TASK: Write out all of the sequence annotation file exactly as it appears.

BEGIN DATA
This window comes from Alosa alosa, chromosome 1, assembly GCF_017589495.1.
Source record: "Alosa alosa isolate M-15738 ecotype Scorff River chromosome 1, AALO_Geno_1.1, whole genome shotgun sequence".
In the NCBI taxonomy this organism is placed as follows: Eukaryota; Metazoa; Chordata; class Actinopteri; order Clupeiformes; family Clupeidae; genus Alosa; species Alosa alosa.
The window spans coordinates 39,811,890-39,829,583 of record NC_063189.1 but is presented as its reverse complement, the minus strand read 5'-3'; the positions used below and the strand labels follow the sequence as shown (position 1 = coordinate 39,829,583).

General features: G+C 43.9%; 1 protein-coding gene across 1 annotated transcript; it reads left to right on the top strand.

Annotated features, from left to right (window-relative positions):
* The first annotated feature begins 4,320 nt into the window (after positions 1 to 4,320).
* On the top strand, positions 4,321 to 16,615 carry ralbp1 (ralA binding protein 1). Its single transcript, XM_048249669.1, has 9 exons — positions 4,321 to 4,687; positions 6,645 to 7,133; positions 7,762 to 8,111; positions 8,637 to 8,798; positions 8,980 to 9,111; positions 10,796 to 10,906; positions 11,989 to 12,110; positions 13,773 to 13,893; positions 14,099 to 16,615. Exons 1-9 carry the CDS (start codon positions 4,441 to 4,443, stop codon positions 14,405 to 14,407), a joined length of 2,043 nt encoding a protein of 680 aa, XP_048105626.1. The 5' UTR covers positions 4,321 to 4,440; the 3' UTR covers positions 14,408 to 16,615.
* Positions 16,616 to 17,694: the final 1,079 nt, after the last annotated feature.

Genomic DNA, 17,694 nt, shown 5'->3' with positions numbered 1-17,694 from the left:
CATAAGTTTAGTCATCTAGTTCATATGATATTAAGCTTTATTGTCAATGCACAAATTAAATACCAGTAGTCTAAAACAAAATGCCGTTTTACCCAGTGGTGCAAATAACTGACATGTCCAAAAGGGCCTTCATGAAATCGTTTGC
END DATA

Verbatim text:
This window comes from Alosa alosa, chromosome 1, assembly GCF_017589495.1.
Source record: "Alosa alosa isolate M-15738 ecotype Scorff River chromosome 1, AALO_Geno_1.1, whole genome shotgun sequence".
In the NCBI taxonomy this organism is placed as follows: Eukaryota; Metazoa; Chordata; class Actinopteri; order Clupeiformes; family Clupeidae; genus Alosa; species Alosa alosa.
The window spans coordinates 39,811,890-39,829,583 of record NC_063189.1 but is presented as its reverse complement, the minus strand read 5'-3'; the positions used below and the strand labels follow the sequence as shown (position 1 = coordinate 39,829,583).

General features: G+C 43.9%; 1 protein-coding gene across 1 annotated transcript; it reads left to right on the top strand.

Annotated features, from left to right (window-relative positions):
* The first annotated feature begins 4,320 nt into the window (after positions 1 to 4,320).
* On the top strand, positions 4,321 to 16,615 carry ralbp1 (ralA binding protein 1). Its single transcript, XM_048249669.1, has 9 exons — positions 4,321 to 4,687; positions 6,645 to 7,133; positions 7,762 to 8,111; positions 8,637 to 8,798; positions 8,980 to 9,111; positions 10,796 to 10,906; positions 11,989 to 12,110; positions 13,773 to 13,893; positions 14,099 to 16,615. Exons 1-9 carry the CDS (start codon positions 4,441 to 4,443, stop codon positions 14,405 to 14,407), a joined length of 2,043 nt encoding a protein of 680 aa, XP_048105626.1. The 5' UTR covers positions 4,321 to 4,440; the 3' UTR covers positions 14,408 to 16,615.
* Positions 16,616 to 17,694: the final 1,079 nt, after the last annotated feature.

Genomic DNA, 17,694 nt, shown 5'->3' with positions numbered 1-17,694 from the left:
CATAAGTTTAGTCATCTAGTTCATATGATATTAAGCTTTATTGTCAATGCACAAATTAAATACCAGTAGTCTAAAACAAAATGCCGTTTTACCCAGTGGTGCAAATAACTGACATGTCCAAAAGGGCCTTCATGAAATCGTTTGC